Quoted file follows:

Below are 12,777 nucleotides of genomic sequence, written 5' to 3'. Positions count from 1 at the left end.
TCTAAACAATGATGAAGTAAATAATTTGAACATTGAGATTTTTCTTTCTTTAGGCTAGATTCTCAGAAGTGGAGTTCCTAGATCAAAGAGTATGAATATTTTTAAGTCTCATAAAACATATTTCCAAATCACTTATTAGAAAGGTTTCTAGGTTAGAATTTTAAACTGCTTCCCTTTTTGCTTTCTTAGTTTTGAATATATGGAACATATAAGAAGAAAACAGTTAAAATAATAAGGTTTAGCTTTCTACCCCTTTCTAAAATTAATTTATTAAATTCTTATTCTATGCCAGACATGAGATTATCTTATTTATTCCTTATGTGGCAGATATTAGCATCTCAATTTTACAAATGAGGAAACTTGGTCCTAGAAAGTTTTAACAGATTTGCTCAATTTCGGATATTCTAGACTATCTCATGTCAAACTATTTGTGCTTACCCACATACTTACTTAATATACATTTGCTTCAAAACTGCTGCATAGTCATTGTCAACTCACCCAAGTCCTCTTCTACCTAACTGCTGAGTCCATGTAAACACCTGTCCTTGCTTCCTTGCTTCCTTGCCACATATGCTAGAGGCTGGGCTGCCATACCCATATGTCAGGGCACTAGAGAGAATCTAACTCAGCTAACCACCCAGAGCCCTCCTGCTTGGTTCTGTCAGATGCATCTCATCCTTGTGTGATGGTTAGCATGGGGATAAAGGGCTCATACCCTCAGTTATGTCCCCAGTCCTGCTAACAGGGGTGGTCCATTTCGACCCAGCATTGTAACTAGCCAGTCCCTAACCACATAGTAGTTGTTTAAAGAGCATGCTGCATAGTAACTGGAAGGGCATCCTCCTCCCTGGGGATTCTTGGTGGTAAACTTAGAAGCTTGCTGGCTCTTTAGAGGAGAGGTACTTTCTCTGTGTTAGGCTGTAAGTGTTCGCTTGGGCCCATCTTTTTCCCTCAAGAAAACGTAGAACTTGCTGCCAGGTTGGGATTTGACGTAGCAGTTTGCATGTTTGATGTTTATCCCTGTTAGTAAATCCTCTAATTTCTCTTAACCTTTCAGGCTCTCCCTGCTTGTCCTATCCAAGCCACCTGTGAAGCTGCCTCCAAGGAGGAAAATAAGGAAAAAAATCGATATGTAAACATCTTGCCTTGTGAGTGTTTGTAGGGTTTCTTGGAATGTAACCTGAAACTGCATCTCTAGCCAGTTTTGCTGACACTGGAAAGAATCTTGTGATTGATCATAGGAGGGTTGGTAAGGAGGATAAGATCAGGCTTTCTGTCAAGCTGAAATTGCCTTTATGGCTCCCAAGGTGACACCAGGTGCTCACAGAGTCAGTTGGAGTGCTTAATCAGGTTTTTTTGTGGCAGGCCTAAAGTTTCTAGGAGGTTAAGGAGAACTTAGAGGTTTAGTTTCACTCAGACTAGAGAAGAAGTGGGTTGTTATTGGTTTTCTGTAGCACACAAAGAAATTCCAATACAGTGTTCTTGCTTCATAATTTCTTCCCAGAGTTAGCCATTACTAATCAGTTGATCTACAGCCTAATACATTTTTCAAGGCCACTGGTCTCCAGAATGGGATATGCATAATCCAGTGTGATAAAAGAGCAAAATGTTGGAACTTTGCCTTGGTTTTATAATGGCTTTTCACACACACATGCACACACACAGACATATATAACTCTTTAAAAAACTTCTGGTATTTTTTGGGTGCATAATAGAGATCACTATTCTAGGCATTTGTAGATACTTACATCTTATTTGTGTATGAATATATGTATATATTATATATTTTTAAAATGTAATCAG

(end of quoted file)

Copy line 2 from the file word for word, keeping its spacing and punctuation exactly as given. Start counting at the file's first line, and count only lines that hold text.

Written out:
TCTAAACAATGATGAAGTAAATAATTTGAACATTGAGATTTTTCTTTCTTTAGGCTAGATTCTCAGAAGTGGAGTTCCTAGATCAAAGAGTATGAATATTTTTAAGTCTCATAAAACATATTTCCAAATCACTTATTAGAAAGGTTTCTAGGTTAGAATTTTAAACTGCTTCCCTTTTTGCTTTCTTAGTTTTGAATATATGGAACATATAAGAAGAAAACAGTTAAAATAATAAGGTTTAGCTTTCTACCCCTTTCTAAAATTAATTTATTAAATTCTTATTCTATGCCAGACATGAGATTATCTTATTTATTCCTTATGTGGCAGATATTAGCATCTCAATTTTACAAATGAGGAAACTTGGTCCTAGAAAGTTTTAACAGATTTGCTCAATTTCGGATATTCTAGACTATCTCATGTCAAACTATTTGTGCTTACCCACATACTTACTTAATATACATTTGCTTCAAAACTGCTGCATAGTCATTGTCAACTCACCCAAGTCCTCTTCTACCTAACTGCTGAGTCCATGTAAACACCTGTCCTTGCTTCCTTGCTTCCTTGCCACATATGCTAGAGGCTGGGCTGCCATACCCATATGTCAGGGCACTAGAGAGAATCTAACTCAGCTAACCACCCAGAGCCCTCCTGCTTGGTTCTGTCAGATGCATCTCATCCTTGTGTGATGGTTAGCATGGGGATAAAGGGCTCATACCCTCAGTTATGTCCCCAGTCCTGCTAACAGGGGTGGTCCATTTCGACCCAGCATTGTAACTAGCCAGTCCCTAACCACATAGTAGTTGTTTAAAGAGCATGCTGCATAGTAACTGGAAGGGCATCCTCCTCCCTGGGGATTCTTGGTGGTAAACTTAGAAGCTTGCTGGCTCTTTAGAGGAGAGGTACTTTCTCTGTGTTAGGCTGTAAGTGTTCGCTTGGGCCCATCTTTTTCCCTCAAGAAAACGTAGAACTTGCTGCCAGGTTGGGATTTGACGTAGCAGTTTGCATGTTTGATGTTTATCCCTGTTAGTAAATCCTCTAATTTCTCTTAACCTTTCAGGCTCTCCCTGCTTGTCCTATCCAAGCCACCTGTGAAGCTGCCTCCAAGGAGGAAAATAAGGAAAAAAATCGATATGTAAACATCTTGCCTTGTGAGTGTTTGTAGGGTTTCTTGGAATGTAACCTGAAACTGCATCTCTAGCCAGTTTTGCTGACACTGGAAAGAATCTTGTGATTGATCATAGGAGGGTTGGTAAGGAGGATAAGATCAGGCTTTCTGTCAAGCTGAAATTGCCTTTATGGCTCCCAAGGTGACACCAGGTGCTCACAGAGTCAGTTGGAGTGCTTAATCAGGTTTTTTTGTGGCAGGCCTAAAGTTTCTAGGAGGTTAAGGAGAACTTAGAGGTTTAGTTTCACTCAGACTAGAGAAGAAGTGGGTTGTTATTGGTTTTCTGTAGCACACAAAGAAATTCCAATACAGTGTTCTTGCTTCATAATTTCTTCCCAGAGTTAGCCATTACTAATCAGTTGATCTACAGCCTAATACATTTTTCAAGGCCACTGGTCTCCAGAATGGGATATGCATAATCCAGTGTGATAAAAGAGCAAAATGTTGGAACTTTGCCTTGGTTTTATAATGGCTTTTCACACACACATGCACACACACAGACATATATAACTCTTTAAAAAACTTCTGGTATTTTTTGGGTGCATAATAGAGATCACTATTCTAGGCATTTGTAGATACTTACATCTTATTTGTGTATGAATATATGTATATATTATATATTTTTAAAATGTAATCAG